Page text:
Although cleaning in the stereo-type where the whole idea of 'overly cleaning disorder' comes from, it is genuinly part of the problem. When I say cleaning, however, I am not talking about getting a bit upset when a spec of jam falls on the sofa. I'm talking about scrubbing an already clean kitchen floor with a wire brush five times over until your hands are bleeding, and still not be happy with the outcome. Imagine it like spring cleaning your bedroom: you dust all the surfaces, you clean the windows, you change the bed sheets etc. But for you, not every day, or every week etc.
For those with OCD, this can be the case. Sometimes, they see germs everywhere, surrounding them, closing in on them, and they have to wipe all the surfaces and clean all the windows, even though a normal person would look at the room, and see an already very tidy space!
Maybe this whole 'germ' thing goes beyond the home. Maybe, you are scared to leave the house without a face mask to guard your mouth from germs, becasue you are terrified of every illness you could possibly catch. Maybe you must wear gloves 24/7 even in the height of Summer because you cannot touch anything with your bare skin. Maybe you have to wash all the change someone gives you in a shop, because it could be infected, or have a half hour bath EVERY night, no matter what, because you must. be. clean.

My grandfather suffered from this, you see. Luckily, I don't and my other family don't, but his illness affected the whole family. He could't travel, so that was holidays out of the question, because he couldn't leave the house without coming back and checking about two or three times that everything was tunred off and locked etc.
Work was a hastle for him, because he just couldn't cope with the stress of it all. In the end, he decided to take early retirement.
He would get angry and frustrated and depressed all the time! He shouted, although was not violant, and listened to opera at night, to calm himself, keeping my mum and her siblings and mum awake.
Sadly, in many ways, anyway, he passed away in 2000 at the age of 70. He had cancer, and the stress of his life cannot of helped him!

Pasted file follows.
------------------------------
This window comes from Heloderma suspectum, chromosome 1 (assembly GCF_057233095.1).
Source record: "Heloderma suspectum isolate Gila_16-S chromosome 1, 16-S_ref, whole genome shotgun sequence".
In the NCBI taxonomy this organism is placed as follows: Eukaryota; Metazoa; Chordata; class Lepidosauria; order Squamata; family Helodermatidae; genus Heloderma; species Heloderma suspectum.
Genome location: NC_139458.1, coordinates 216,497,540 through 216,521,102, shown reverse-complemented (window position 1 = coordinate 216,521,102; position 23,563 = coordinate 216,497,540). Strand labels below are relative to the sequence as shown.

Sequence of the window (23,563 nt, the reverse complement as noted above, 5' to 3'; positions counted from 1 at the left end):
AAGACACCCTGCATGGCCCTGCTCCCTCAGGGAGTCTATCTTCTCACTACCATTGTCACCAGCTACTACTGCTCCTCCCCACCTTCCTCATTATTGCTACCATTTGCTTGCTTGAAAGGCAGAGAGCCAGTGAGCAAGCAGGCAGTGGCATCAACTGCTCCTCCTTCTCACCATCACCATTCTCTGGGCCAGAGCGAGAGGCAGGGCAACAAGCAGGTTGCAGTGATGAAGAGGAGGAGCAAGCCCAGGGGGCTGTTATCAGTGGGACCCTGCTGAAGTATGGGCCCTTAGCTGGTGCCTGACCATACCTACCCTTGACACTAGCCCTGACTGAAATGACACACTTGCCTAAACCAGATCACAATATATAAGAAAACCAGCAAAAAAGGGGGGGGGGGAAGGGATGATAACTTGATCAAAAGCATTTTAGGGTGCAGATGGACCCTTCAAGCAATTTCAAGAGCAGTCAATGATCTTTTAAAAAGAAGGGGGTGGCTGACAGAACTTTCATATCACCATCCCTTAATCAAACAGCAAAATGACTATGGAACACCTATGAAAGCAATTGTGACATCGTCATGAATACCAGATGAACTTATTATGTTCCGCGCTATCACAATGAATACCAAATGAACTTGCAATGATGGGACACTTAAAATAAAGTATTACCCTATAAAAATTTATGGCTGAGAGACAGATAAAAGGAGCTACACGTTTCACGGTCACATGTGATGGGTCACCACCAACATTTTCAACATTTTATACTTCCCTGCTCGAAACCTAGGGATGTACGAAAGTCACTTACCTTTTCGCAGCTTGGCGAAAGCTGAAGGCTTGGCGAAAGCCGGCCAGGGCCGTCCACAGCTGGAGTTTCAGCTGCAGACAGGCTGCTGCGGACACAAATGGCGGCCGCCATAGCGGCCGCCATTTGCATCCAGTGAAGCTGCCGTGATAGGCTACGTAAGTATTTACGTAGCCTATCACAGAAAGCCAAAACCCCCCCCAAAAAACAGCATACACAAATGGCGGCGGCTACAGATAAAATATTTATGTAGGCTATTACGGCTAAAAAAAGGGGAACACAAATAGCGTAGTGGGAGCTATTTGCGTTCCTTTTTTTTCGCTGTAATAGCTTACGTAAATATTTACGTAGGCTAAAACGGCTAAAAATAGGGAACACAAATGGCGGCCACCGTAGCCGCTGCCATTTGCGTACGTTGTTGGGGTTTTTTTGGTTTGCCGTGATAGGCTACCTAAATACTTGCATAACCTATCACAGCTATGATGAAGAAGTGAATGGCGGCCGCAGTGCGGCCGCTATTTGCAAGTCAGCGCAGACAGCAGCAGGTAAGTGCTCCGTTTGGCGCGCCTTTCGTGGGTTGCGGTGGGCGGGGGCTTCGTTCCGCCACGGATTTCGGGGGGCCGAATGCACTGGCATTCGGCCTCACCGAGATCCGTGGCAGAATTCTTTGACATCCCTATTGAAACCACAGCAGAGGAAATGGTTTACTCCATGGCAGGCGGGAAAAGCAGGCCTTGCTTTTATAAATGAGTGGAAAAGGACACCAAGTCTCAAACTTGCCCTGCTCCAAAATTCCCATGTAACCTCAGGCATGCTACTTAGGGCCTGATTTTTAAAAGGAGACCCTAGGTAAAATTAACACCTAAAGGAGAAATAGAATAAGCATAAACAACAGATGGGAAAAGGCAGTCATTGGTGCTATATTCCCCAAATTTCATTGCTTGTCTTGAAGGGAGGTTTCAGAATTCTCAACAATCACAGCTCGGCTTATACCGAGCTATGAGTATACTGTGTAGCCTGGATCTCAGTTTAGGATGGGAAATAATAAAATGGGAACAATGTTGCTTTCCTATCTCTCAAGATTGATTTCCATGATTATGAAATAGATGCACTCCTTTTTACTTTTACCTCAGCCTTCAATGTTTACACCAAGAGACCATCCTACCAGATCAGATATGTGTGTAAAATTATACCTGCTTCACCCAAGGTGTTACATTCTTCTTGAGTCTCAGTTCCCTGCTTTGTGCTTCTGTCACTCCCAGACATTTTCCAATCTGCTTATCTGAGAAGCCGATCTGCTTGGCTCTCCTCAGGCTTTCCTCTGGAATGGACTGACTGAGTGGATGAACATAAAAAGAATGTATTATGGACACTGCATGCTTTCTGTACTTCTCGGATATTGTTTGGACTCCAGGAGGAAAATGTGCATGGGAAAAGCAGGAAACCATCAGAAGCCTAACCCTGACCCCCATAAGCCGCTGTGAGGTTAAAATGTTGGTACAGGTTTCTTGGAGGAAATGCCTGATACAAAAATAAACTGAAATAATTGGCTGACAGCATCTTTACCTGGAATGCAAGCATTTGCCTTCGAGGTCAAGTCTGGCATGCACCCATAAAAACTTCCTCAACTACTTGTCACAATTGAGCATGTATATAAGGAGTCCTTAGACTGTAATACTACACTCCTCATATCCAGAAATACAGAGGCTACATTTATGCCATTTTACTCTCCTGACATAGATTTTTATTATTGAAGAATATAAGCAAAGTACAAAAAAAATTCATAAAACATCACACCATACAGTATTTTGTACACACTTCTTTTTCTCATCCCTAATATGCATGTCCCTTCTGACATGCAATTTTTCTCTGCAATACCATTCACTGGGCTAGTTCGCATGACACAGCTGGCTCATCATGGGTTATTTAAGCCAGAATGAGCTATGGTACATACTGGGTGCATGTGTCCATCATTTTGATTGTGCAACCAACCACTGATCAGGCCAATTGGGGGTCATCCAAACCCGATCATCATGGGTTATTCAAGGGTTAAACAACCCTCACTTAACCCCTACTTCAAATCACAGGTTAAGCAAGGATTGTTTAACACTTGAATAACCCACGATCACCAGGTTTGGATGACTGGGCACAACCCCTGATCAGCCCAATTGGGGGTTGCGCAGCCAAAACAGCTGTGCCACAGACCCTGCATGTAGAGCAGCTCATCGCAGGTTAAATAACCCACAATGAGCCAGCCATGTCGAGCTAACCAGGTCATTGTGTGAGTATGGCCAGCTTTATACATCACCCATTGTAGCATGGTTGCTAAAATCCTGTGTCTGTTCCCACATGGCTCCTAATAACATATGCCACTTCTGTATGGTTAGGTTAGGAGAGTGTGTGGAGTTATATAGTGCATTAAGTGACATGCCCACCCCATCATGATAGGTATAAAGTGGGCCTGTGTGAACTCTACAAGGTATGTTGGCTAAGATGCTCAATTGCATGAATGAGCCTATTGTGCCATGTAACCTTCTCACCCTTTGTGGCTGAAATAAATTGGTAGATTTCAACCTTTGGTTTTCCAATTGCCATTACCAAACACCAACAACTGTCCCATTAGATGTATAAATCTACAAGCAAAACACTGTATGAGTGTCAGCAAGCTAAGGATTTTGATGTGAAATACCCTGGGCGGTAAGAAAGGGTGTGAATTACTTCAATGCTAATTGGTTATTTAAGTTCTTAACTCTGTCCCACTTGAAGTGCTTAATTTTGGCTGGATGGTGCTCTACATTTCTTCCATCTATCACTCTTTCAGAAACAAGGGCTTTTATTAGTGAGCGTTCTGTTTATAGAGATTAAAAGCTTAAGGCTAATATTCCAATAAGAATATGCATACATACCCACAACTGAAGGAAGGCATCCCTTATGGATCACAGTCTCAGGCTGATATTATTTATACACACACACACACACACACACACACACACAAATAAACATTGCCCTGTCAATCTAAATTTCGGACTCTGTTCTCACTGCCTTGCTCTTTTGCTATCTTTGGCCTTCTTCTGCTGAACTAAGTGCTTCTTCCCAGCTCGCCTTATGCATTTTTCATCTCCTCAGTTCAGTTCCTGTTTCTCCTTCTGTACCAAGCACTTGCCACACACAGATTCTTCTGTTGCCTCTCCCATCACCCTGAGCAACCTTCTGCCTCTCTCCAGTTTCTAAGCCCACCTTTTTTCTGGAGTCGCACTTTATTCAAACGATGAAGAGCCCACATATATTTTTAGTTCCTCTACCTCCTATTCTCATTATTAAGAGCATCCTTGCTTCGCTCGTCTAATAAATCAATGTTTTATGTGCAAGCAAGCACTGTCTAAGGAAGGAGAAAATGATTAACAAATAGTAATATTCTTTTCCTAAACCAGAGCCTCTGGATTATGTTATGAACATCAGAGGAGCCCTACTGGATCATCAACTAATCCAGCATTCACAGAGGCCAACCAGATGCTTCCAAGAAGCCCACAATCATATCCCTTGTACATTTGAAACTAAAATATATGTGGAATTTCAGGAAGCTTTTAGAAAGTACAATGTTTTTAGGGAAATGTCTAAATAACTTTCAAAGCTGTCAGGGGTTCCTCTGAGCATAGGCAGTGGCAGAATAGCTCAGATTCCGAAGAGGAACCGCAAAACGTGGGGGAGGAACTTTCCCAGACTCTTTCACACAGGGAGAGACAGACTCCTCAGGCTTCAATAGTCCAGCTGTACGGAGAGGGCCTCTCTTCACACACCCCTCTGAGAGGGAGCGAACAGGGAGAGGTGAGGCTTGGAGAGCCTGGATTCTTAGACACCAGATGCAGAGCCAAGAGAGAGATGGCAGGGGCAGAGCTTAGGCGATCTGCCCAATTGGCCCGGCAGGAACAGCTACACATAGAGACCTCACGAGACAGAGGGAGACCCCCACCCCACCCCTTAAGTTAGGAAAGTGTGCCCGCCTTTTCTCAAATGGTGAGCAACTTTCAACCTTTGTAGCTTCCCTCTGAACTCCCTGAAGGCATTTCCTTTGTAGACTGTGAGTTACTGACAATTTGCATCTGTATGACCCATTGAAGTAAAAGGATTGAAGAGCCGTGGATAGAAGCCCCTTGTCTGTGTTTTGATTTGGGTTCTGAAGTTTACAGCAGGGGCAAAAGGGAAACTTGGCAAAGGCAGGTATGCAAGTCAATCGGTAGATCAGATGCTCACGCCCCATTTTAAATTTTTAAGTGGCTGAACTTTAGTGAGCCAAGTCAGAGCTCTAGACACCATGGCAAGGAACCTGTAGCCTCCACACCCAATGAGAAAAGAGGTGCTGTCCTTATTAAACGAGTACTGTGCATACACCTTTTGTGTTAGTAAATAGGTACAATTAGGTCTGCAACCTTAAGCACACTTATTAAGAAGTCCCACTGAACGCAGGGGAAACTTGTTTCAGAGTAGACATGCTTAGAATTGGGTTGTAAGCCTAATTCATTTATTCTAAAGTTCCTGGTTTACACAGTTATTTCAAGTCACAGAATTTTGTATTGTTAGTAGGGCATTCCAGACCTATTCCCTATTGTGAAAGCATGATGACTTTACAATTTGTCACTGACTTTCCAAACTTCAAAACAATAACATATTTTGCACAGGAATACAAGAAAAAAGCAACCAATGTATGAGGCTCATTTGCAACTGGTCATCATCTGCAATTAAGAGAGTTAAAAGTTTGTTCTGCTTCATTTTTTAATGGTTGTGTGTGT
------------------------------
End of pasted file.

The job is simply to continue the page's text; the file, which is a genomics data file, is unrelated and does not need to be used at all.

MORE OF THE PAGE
But my nanny lives on to this day. She is 76, now. Living with him has obviously limited her. And thank god he died first. My mum told me that every day she thanks God for the fact that he died first, however mean that sounds. She says this because he wouldn't have coped. He would have lost it, completely. And since of my mums siblings, one is in America, and one is dead, the responsibility of looking after an OCD father would be hers entirely.
And because he's gone, my nanny can travel, which she'd wanted to do her whole life. In the last decade since his death, she has travelled the world, and seen every continent apart from South America and Antarctica. She can finally, after a life of looking after others, live for herself.
My mum is stressed by his life. She still finds opera terrifying, and still has some nervous habits developed from a rather traumatic upbringing. She missed out, in many ways.

OCD is a terrible thing, and shoudln't be undermimed. FOr those that have it, it can be an never ending nightmare, and for those that live with those who have it, it is beyond just difficult. So please, for those people's sakes, do not joke about 'Overly Cleaning Disorder' or anything else.
Do not claim to have it, or accuse someone else of having it. Because if they did, or if you did, you would know about it, no problems.

If you have read this, thank you.

Yellow Jane